In my book “What Schools Don’t Teach You About Working in IT“, I briefly discussed the aspect of working in a field that demands a lot of personal time. The studying. The research. The tinkering. I mentioned how it can present a challenge for personal relationships and recreational endeavors. I’m not talking about beer-30 or office lunch outings either. I’m talking about time you need to remind yourself that you have a life.

I have been reminded of this throughout my career. I’ve seen far too many colleagues and friends deal with personal issues that, in one way or another trace back to their line of work. Substance abuse. Divorce.  Relocation. Family stress. Medical issues. And so on.  In most cases, actually in every case, it was directly related to a human aspect. I’ve never seen technology itself actually ruin someone’s life in my field of work. Never. I’ve seen plenty of people screw up the best technology. And along with it: the best kinds of people, caught in the crossfire.

Humans are the worst thing to happen to technology. 

If I had to sum up my view of how humans have dealt with it, I would say it’s like the monkeys in the opening scene of 2001: A Space Odyssey. Or maybe: Idiots pounding nails with wrenches. I hope I live long enough to see just one IT project completed as it should be. Without human ego and stupidity derailing it somewhere along the way. After witnessing and participating in over a hundred IT projects, I’m still waiting. But I’m mot holding my breath.

But this isn’t about that. This is about the second aspect: The costs of human stupidity and ego on other humans. In most cases it’s the ones who try hardest. The ones with the best intentions, and the most empathy that get the short end of the stick.

On Monday I was again reminded of this when I learned of the passing of a coworker.  I didn’t know him personally.  I knew of him, as he was employed at the same client for over ten years. Like me, he is (or was) a contract employee. A consultant, if you prefer. His name was mentioned in conversation quite often. He was well-liked, it seemed.

The new executive management decided it was time to “shake things up“. Regardless of his performance (he had recieved numerous commendations and promotions) they let him go on short notice along with the rest of his team. A new team was hired without any prior experience, nor any meaningful references. The new contracting firm didn’t place a person on site for several weeks. First impressions are awesome. But that’s for another story.

What the executive folks didn’t bother considering was the human side. Aside from his quality of work. His dedication. The fact that he was in the midst of a painful divorce and many other personal matters. He went home on Friday and ended things his own way.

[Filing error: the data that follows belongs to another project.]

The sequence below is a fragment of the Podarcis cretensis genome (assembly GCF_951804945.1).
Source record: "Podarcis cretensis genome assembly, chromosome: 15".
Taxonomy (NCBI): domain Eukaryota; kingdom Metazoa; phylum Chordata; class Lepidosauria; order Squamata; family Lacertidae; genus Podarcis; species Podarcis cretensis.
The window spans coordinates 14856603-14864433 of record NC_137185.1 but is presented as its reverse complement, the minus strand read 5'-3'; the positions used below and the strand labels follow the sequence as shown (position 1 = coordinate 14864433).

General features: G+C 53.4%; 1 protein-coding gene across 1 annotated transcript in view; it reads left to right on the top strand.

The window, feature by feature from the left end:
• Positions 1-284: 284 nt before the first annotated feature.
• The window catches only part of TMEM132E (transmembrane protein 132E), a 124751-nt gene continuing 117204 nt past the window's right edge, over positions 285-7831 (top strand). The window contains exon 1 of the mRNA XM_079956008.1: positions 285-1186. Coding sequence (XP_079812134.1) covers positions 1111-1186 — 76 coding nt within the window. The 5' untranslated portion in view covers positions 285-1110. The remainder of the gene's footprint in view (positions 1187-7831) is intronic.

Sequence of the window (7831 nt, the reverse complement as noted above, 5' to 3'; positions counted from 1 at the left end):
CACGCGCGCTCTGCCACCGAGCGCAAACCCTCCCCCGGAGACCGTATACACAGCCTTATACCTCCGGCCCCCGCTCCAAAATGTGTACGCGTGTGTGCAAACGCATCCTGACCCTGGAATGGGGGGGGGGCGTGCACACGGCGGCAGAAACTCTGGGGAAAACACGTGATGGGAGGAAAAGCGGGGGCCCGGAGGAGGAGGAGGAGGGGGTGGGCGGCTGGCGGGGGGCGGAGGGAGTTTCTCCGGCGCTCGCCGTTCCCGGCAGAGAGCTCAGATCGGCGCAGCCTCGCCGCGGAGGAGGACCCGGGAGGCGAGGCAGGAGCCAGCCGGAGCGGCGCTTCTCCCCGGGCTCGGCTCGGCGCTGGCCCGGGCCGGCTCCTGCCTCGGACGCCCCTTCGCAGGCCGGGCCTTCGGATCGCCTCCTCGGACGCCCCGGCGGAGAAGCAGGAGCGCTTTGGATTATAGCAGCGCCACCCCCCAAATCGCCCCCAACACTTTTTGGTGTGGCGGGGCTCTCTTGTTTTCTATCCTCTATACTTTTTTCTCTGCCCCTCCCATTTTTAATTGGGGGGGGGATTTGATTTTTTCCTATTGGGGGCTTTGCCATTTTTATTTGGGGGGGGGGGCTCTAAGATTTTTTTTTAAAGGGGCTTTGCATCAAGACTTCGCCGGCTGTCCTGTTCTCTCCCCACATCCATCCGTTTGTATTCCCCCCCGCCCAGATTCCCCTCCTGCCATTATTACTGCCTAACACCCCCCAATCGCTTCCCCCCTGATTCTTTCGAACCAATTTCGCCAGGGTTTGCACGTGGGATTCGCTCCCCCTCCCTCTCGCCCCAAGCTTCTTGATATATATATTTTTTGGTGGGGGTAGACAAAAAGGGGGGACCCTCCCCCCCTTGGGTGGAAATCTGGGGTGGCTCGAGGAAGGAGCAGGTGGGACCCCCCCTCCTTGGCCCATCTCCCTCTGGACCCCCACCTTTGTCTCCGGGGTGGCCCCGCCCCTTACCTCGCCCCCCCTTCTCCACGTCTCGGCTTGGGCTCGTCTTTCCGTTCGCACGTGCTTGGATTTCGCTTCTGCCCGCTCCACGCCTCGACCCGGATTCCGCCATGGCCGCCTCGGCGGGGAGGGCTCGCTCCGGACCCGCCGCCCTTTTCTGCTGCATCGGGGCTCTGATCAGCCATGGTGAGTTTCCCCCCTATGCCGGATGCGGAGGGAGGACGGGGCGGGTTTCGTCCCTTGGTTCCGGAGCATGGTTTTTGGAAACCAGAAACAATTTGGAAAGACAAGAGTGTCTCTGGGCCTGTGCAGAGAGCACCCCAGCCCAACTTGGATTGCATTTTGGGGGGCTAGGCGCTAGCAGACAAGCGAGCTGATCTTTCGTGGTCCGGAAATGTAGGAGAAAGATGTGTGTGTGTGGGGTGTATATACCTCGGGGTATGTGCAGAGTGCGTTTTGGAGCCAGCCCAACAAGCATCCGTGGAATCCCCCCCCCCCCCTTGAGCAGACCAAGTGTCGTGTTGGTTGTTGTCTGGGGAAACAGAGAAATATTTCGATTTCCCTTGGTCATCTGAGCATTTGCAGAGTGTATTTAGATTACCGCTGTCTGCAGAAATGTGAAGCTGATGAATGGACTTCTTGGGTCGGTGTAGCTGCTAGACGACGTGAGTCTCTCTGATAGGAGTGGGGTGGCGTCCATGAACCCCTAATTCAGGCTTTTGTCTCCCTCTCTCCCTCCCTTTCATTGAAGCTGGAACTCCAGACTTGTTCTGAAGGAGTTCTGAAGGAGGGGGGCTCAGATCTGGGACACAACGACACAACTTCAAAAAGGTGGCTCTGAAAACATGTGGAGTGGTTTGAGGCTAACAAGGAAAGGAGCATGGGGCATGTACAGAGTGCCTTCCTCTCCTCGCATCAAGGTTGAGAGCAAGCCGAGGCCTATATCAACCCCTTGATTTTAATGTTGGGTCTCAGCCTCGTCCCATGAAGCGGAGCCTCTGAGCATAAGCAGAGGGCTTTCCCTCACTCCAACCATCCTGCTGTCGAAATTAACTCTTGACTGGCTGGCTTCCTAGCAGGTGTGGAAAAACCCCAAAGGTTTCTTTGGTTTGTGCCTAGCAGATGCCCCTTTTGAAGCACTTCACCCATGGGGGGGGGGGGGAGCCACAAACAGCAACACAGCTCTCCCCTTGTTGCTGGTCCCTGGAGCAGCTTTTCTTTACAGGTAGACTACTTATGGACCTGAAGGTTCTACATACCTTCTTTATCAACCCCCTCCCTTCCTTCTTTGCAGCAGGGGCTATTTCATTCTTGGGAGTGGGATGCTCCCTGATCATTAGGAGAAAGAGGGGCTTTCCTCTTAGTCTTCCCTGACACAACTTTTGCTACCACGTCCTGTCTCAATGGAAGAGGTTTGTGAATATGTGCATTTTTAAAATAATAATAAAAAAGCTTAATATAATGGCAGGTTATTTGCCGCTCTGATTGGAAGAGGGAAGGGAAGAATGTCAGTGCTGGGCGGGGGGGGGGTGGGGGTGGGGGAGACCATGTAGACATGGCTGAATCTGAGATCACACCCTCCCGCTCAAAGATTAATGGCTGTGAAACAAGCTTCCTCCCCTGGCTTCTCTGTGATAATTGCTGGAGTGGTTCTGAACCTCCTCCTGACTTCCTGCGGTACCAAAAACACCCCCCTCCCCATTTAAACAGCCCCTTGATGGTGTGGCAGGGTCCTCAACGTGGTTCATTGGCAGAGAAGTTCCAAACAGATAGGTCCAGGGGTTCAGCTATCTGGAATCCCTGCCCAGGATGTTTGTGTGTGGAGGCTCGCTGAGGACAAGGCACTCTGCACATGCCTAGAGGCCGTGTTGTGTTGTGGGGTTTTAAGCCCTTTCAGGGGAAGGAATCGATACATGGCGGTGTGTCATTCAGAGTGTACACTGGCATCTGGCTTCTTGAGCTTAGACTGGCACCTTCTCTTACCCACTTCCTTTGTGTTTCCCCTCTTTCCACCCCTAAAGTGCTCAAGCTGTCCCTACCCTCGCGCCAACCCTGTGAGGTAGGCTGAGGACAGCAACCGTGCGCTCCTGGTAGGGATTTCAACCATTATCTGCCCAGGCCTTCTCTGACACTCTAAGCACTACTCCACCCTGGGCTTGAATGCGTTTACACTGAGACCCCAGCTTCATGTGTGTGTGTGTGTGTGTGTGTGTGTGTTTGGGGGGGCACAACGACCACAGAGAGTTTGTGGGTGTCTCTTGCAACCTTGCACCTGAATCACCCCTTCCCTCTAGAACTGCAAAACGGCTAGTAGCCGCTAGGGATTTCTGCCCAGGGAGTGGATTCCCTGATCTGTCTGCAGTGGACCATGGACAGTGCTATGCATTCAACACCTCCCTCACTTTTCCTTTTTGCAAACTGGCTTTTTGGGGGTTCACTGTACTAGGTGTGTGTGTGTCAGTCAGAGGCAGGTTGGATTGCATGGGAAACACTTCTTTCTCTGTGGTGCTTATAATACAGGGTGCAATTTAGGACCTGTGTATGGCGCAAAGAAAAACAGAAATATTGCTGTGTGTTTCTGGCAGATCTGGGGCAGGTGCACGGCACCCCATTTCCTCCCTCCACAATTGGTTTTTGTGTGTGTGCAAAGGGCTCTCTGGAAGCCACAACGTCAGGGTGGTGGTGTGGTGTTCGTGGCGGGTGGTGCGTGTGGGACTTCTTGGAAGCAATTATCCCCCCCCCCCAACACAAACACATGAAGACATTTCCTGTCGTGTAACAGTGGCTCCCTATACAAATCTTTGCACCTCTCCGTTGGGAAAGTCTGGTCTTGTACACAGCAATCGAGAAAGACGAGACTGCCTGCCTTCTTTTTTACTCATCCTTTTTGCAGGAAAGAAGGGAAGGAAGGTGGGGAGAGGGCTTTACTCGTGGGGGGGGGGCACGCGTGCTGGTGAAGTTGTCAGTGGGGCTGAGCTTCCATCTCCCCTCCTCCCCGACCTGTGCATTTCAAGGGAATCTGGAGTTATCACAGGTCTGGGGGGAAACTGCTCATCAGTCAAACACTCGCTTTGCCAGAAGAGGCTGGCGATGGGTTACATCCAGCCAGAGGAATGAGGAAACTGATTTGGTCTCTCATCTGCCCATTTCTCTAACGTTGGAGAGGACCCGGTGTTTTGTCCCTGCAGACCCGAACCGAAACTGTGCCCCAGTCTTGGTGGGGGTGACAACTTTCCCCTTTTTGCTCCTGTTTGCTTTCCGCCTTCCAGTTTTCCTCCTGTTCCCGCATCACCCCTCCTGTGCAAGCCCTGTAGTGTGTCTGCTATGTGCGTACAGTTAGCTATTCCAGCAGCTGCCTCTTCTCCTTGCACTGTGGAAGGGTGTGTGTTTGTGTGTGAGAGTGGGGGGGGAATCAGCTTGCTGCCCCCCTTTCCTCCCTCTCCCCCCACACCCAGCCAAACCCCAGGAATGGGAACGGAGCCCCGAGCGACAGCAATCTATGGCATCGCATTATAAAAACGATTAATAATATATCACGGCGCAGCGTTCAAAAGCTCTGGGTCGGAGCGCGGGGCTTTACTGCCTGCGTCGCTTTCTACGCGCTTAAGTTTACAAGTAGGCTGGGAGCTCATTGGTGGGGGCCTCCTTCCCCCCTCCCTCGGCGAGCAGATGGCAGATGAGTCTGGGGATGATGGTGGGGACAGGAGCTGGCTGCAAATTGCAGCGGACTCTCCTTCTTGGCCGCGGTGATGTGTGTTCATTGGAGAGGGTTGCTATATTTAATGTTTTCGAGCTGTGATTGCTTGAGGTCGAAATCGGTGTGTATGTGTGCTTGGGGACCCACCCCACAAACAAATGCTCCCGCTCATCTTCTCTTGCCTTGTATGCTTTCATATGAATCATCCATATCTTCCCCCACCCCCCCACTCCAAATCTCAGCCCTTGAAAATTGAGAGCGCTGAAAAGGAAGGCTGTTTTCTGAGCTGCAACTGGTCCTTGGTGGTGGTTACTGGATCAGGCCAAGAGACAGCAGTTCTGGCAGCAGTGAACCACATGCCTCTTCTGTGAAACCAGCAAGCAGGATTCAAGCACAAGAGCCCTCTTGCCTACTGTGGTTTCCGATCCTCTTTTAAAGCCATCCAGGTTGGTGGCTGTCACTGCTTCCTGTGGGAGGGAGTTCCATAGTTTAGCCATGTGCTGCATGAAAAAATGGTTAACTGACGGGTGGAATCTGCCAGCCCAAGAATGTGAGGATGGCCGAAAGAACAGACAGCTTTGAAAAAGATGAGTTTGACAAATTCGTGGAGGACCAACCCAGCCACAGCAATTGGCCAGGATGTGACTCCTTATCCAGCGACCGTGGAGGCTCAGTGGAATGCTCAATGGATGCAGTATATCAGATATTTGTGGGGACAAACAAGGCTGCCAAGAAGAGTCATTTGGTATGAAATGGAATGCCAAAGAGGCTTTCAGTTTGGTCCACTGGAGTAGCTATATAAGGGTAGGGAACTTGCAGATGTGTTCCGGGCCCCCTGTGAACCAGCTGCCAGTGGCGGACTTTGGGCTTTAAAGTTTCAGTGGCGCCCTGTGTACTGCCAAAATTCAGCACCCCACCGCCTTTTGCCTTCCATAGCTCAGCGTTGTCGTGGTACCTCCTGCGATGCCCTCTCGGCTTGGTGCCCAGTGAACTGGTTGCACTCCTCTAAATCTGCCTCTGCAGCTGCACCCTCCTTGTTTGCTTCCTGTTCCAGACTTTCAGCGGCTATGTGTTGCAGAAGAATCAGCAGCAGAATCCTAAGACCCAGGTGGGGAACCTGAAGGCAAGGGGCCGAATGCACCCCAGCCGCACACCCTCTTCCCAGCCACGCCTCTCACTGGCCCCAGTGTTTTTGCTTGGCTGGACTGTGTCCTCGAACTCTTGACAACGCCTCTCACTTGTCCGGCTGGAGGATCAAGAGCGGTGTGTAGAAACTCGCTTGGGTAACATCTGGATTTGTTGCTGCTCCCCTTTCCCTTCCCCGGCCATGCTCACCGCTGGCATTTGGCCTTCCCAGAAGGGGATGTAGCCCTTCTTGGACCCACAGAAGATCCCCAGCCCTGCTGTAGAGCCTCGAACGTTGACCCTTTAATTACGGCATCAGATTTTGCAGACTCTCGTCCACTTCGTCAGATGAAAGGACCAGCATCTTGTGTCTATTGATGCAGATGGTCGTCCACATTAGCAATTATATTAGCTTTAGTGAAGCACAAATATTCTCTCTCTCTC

Regardless of your views on this. Regardless of who is, or was, at fault for this unfortunate event is now meaningless.  It’s done. But what I find hard to accept is how the folks that make these decisions which impact so many lives beyond work, just move on and keep laughing. Nothing new. Dollars flow. Equipment moves. Papers move. Meetings continue.  Someone knows he existed. Someone misses him I’m sure. But to some he was a commodity, not a person.

For what? To shake things up. To prove someone’s business savvy. Their acumen. Their prowess. The irony is that this particular client business isn’t even technically a business. I can’t speak for all of them, as some of the executive folks are well-intentioned, smart, articulate and sincere about their desire to make things better. But those weren’t the ones involved in this particular thing-shaking effort.

I guess what I’m getting at is how we value what we do for a paycheck. How we value the presence of others at work and outside of work. As coworkers, or as people, that lead lives like we do. I hope we don’t devolve to the point where we treat those around us like sports teams and traded players. Commodities.

Say “good morning” to others, whether you know them or not. Respond to others instead of ignoring them. Those of you working in other fields that greet people often may think this is obvious. But many IT people work alone or in small environments. Think of how others cheer you up even when you don’t want to be cheered up. Who knows. Maybe it’ll change what someone does later that day. Maybe it’ll change their weekend.


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